What GPL/EU compatibility is needed?
Posted Jan 7, 2013 13:59 UTC (Mon) by edeloget (subscriber, #88392)
Unless I'm mistaken, the licensing terms are supposed to be useful to both the developper AND the user. There is something like "if you don't agree with the licensing terms, then you are not allowed to use that software" (that's still true with the GPL or with any FOSS license). Now, if a user is not able to read the license, how can he accept it?
Posted Jan 7, 2013 14:49 UTC (Mon) by ekj (guest, #1524)
Indeed, the GPL says so explicitly. Quote: "Activities other than copying, distribution and modification are not covered by this License; they are outside its scope. The act of running the Program is not restricted"
That is, you do *NOT* need to agree to the GPL in order to use the software, or indeed to do anything permitted under copyright-law. The GPL in effect says: "You don't have to agree with any of this - but *if* you agree, you get a set of additional rights, including the right to distribute, copy and modify the software"
Posted Jan 7, 2013 15:56 UTC (Mon) by cortana (subscriber, #24596)
In the US, or everywhere?
Posted Jan 8, 2013 15:13 UTC (Tue) by ekj (guest, #1524)
It's true that a few jurisdictions have insane definitions of "copying" that makes even transient copies, such as those exisint in RAM of a program executed from the hard-disc "copies" in the copyright-sense. In those jurisdictions, you require a permission from the copyright-holder to run a program, because running it includes making copies of it.
More sane jurisdictions discount such temporary functional copies from their definition of "copy" and no permission is required.
However: even in those jurisdictions where you -do- need permission to run a program, it is quite clear that the GPL grants you this permission.
Posted Jan 8, 2013 17:08 UTC (Tue) by etienne (guest, #25256)
Would you call installation of the software package on the hard disk a "transient copy", or are you talking of live DVD distributions where someone else did the DVD copy?
Posted Jan 8, 2013 17:56 UTC (Tue) by ekj (guest, #1524)
I find the model of copyright used here in Norway to be fairly reasonable, with the exception that the protection-time is MUCH too long.
Here, such incidental copies that are required for the normal use of a legally aquired work, are allowed. This includes installing software from a DVD onto a hard-disc, loading that program into RAM, and also taking a complete backup of a machine with the program installed. (all of these things fall under "normal use")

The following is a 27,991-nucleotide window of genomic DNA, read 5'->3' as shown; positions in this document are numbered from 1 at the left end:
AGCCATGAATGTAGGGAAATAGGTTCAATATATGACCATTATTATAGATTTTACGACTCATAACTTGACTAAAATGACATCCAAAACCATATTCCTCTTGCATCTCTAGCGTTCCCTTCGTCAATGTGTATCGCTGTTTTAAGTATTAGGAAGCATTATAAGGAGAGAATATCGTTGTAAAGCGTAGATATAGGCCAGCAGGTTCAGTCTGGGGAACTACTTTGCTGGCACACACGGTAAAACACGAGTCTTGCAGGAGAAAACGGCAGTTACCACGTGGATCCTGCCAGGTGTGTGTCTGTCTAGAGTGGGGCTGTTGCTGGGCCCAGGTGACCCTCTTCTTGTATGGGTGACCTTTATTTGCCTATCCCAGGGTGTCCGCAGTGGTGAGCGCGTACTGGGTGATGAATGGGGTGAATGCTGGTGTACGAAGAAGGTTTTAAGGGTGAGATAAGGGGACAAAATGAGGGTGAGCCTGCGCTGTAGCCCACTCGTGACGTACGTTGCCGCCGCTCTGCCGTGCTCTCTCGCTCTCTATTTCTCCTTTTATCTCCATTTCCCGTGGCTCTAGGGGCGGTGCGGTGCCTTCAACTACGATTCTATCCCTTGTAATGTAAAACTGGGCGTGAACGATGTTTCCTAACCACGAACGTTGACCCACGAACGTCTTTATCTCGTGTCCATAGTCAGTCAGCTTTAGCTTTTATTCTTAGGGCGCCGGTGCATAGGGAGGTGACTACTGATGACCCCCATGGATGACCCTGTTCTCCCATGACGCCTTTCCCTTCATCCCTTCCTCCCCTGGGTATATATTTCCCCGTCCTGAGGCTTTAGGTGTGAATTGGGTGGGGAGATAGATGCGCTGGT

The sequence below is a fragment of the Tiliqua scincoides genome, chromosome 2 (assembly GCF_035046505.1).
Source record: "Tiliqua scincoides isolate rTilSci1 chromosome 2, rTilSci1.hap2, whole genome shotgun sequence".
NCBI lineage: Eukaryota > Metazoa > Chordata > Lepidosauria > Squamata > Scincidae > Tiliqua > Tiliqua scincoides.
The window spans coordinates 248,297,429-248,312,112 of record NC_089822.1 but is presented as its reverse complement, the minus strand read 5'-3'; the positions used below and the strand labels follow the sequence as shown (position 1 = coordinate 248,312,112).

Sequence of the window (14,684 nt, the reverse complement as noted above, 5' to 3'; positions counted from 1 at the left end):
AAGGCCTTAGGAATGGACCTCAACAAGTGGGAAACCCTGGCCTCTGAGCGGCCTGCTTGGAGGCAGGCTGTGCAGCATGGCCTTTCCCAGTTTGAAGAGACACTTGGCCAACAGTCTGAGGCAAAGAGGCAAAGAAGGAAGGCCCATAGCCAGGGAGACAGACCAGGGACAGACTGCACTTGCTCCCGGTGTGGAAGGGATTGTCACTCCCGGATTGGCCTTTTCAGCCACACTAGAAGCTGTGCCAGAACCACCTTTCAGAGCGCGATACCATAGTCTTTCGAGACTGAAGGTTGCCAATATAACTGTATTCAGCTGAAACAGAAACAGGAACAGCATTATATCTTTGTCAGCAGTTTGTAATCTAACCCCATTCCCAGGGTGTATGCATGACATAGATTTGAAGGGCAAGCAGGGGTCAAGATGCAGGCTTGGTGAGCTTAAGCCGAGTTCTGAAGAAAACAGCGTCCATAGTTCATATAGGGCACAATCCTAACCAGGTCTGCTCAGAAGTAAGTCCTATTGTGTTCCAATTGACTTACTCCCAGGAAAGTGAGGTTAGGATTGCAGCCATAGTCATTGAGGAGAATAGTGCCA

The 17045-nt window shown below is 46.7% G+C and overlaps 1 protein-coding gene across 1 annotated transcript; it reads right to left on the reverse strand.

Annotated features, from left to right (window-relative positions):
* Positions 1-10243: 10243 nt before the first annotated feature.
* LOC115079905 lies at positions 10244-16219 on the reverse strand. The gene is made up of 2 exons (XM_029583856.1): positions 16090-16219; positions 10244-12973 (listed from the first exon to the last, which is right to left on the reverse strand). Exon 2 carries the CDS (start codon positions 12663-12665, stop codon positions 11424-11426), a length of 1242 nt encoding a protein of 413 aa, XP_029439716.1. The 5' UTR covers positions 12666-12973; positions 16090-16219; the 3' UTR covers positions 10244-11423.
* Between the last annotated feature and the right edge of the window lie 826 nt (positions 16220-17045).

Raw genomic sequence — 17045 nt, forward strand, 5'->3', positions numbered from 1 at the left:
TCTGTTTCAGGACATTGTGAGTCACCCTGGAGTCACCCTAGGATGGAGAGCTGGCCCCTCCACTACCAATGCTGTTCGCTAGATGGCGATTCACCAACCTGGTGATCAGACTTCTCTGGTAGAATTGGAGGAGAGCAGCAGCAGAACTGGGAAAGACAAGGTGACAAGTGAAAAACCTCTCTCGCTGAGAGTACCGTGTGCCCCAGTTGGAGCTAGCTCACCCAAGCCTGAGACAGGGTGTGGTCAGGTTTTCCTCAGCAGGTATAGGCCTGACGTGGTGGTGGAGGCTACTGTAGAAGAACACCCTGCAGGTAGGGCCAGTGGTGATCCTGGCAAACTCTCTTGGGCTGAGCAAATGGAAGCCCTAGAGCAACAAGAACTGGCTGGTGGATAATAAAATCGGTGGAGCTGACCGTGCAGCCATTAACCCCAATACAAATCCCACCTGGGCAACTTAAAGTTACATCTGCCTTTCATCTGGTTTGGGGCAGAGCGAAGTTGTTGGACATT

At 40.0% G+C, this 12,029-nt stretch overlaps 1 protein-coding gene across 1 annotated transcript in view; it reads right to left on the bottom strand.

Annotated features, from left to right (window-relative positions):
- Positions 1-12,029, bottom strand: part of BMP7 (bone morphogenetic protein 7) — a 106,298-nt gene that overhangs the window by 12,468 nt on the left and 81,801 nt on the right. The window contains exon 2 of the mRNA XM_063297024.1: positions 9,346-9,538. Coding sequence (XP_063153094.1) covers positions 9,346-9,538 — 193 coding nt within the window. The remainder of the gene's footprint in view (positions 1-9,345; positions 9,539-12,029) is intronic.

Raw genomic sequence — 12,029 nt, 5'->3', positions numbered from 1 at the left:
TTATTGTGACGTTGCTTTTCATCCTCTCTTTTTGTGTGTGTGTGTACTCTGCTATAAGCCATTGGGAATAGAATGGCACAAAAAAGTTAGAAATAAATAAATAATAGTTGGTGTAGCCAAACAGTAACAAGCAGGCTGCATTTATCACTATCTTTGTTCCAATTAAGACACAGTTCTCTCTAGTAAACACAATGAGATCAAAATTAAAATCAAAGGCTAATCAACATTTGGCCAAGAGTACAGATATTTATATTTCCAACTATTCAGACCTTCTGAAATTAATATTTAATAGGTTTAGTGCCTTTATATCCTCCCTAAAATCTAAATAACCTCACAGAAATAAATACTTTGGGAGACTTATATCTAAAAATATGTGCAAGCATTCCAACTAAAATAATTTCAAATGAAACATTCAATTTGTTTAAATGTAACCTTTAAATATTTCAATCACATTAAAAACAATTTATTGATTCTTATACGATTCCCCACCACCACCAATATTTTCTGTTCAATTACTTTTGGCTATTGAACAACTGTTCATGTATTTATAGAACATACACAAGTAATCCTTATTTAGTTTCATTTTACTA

But all this is nitpicking - and nitpicking that by its nature is jurisdiction-specific. Even if you're unlucky enough to live somewhere where you do need permission to use a program you legally aquired, then that's still not a problem because the GPL grants such a permission. In practical terms it's impossible to break the GPL by making multiple copies of the software for your own use -- what would you do: refuse to give yourself the sourcecode ?
In short, unless you distribute GPLed software - or derivative works, you don't need to agree to anything in particular to use the software for anything you like.
Posted Jan 9, 2013 11:17 UTC (Wed) by etienne (guest, #25256)
Are you saying that in Norway, if you completely break the GPL license (for instance by incorporating GPL source code inside your closed source product, pretending that you have written it all yourself, and selling that software), then you still have the right to use the initial GPL software, because:
- the copy of the GPL software you have downloaded from a FTP server has been created on your own hard drive by the FTP server and not by yourself
- the copy in /usr/bin resulting on the installation of the .deb/.rpm is "normal use"
- the copy in memory at execution time is also "normal use"?
Is it fairly reasonable?
Posted Jan 9, 2013 11:43 UTC (Wed) by ekj (guest, #1524)
But of course, the copyright-holder could sue you for illegally distributing a derived work from your FTP-server.
Those are two entirely distinct questions:
1) Can you legally *use* this software that you legally downloaded from wherever ? Yes you can.
2) Can you legally distribute copies of it, or works that are derived from it, without the permission of the copyright-holder ? No you can not.
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